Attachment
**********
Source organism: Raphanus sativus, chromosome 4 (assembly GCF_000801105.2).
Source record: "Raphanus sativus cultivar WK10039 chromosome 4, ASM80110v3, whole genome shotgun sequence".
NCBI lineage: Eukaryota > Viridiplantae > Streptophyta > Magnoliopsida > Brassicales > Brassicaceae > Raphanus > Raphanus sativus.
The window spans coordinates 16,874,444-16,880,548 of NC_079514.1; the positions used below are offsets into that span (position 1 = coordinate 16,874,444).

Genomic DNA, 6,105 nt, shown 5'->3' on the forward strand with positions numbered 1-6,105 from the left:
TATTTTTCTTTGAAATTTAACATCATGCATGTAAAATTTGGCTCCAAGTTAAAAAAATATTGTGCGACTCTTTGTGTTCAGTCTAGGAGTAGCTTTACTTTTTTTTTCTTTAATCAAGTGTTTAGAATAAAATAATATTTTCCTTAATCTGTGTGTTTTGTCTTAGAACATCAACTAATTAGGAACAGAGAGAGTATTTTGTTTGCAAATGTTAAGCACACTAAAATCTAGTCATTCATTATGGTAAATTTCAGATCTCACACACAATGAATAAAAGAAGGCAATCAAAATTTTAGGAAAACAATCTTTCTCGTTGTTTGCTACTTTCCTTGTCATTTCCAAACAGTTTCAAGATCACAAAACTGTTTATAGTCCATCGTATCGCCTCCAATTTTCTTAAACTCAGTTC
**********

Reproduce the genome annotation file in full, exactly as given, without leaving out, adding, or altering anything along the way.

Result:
Source organism: Raphanus sativus, chromosome 4 (assembly GCF_000801105.2).
Source record: "Raphanus sativus cultivar WK10039 chromosome 4, ASM80110v3, whole genome shotgun sequence".
NCBI lineage: Eukaryota > Viridiplantae > Streptophyta > Magnoliopsida > Brassicales > Brassicaceae > Raphanus > Raphanus sativus.
The window spans coordinates 16,874,444-16,880,548 of NC_079514.1; the positions used below are offsets into that span (position 1 = coordinate 16,874,444).

Genomic DNA, 6,105 nt, shown 5'->3' on the forward strand with positions numbered 1-6,105 from the left:
TATTTTTCTTTGAAATTTAACATCATGCATGTAAAATTTGGCTCCAAGTTAAAAAAATATTGTGCGACTCTTTGTGTTCAGTCTAGGAGTAGCTTTACTTTTTTTTTCTTTAATCAAGTGTTTAGAATAAAATAATATTTTCCTTAATCTGTGTGTTTTGTCTTAGAACATCAACTAATTAGGAACAGAGAGAGTATTTTGTTTGCAAATGTTAAGCACACTAAAATCTAGTCATTCATTATGGTAAATTTCAGATCTCACACACAATGAATAAAAGAAGGCAATCAAAATTTTAGGAAAACAATCTTTCTCGTTGTTTGCTACTTTCCTTGTCATTTCCAAACAGTTTCAAGATCACAAAACTGTTTATAGTCCATCGTATCGCCTCCAATTTTCTTAAACTCAGTTC